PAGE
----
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July 30, 2009

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Orders for durable goods fall

ORDERS to United States factories for big-ticket durable goods plunged last month by the largest amount in five months.

The Commerce Department yesterday said orders for durable goods fell 2.5 percent last month. It was the biggest setback since a 7.8-percent fall in January.

Much of the weakness reflected a 38.5-percent decline in orders for commercial aircraft, an industry that has been hurt by the global recession, which has crimped air travel and triggered some airlines to cancel orders for planes.

Orders for motor vehicles and parts fell by 1 percent last month after an even larger 8.7-percent drop in May. The weakness reflected the disruption caused by the bankruptcy filings of General Motors and Chrysler, plus the need for the industry to deal with a backlog of unsold cars.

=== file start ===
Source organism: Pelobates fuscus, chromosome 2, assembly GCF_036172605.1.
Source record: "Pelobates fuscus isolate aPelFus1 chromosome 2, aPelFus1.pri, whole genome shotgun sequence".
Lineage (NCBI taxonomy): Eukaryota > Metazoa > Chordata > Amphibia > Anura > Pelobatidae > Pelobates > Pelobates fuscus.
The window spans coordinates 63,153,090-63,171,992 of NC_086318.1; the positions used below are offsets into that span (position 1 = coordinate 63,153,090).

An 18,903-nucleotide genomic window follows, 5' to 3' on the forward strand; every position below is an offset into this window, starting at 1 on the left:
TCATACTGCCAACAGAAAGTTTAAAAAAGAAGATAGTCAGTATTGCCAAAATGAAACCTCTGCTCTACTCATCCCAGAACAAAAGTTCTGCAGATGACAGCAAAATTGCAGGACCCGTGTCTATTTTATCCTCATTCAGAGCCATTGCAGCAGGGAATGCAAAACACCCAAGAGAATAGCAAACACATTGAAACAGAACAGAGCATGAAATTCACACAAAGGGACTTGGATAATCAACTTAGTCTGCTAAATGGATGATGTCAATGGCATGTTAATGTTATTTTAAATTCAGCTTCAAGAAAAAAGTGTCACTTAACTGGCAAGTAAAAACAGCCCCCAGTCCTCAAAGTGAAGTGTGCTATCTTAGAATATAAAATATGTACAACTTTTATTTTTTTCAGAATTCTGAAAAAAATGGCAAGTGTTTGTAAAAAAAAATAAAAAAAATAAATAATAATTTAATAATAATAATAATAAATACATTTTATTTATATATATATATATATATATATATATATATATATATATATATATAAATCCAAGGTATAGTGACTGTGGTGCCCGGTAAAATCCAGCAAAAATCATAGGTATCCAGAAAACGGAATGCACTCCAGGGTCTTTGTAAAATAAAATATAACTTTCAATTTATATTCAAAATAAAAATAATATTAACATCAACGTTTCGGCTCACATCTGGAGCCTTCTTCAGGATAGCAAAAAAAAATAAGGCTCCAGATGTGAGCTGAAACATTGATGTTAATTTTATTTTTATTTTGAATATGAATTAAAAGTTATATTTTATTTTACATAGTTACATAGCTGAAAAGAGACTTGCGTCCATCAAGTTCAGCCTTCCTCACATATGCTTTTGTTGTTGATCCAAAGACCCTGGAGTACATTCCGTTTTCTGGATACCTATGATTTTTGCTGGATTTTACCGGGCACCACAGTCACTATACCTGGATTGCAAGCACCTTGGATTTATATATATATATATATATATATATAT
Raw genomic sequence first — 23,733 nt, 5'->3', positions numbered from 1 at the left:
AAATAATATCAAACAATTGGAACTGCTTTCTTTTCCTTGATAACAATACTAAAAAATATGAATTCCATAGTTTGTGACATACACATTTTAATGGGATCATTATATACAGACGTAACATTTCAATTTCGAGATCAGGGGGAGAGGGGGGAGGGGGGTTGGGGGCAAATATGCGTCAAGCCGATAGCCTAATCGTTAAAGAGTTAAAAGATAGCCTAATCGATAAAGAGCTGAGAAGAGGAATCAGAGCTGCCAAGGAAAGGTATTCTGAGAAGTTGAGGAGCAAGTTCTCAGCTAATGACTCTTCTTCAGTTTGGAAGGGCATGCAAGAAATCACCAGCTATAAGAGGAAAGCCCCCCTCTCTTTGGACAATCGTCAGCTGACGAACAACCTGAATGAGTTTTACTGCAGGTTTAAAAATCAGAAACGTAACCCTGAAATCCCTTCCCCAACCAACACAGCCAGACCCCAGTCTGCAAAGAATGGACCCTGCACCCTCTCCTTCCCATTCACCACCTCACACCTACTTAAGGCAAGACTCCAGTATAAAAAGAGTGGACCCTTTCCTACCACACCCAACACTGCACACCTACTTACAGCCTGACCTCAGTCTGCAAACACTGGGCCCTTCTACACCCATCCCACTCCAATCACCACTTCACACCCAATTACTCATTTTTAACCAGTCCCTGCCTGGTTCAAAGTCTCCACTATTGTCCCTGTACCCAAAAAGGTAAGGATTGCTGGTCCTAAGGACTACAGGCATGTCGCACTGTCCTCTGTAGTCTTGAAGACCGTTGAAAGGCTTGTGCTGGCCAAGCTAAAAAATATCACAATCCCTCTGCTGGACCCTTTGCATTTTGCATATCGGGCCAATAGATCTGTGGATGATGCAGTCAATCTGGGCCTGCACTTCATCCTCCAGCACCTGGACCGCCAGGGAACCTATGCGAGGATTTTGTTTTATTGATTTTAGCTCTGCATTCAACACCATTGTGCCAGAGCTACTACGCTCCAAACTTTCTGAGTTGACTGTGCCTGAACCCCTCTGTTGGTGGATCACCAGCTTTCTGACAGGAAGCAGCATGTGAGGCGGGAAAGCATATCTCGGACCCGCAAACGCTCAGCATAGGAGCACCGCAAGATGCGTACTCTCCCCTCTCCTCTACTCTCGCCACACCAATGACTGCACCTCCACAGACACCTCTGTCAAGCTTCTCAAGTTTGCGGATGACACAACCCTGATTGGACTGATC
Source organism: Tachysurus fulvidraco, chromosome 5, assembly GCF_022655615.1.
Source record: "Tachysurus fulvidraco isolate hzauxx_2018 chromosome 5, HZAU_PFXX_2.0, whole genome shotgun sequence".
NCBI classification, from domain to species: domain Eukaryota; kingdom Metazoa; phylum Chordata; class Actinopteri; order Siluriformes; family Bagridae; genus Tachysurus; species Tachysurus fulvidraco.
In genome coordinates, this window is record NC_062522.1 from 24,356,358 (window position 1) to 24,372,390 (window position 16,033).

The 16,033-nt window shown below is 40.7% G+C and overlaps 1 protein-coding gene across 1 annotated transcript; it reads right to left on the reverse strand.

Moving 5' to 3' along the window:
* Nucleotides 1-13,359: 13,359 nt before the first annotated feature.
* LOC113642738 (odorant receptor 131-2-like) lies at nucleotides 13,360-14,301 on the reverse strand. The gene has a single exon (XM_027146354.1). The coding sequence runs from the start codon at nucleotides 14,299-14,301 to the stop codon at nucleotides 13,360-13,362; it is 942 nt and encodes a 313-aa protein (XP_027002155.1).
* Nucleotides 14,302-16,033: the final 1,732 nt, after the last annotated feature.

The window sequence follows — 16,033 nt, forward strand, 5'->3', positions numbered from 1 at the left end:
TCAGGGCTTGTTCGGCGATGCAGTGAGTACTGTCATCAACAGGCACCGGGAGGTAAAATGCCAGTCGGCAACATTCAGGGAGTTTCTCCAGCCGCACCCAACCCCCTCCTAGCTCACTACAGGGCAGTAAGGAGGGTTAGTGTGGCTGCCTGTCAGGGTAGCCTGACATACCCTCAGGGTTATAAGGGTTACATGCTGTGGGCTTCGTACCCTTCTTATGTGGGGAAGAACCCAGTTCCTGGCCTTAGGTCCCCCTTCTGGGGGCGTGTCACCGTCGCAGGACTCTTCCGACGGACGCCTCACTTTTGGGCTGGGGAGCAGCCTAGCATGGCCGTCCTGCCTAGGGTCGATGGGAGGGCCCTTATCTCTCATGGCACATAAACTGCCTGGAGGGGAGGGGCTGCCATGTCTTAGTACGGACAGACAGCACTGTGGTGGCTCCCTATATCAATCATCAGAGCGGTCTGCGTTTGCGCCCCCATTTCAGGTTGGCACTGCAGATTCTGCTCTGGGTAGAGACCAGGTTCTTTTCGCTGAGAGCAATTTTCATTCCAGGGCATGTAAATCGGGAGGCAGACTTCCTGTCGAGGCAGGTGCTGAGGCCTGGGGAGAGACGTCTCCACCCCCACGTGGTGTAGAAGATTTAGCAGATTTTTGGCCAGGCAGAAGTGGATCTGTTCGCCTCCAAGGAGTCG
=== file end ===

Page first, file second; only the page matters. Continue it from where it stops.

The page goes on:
Excluding the transport sector, orders for durable goods were actually up by 1.1 percent last month.

Demand for primary metals such as steel rose 8.9 percent, and industrial machinery was up 4.4 percent.

Many economists believe the economy will resume growing in the July-September quarter although they expect unemployment, now at a 26-year high of 9.5 percent, to keep rising until next year.


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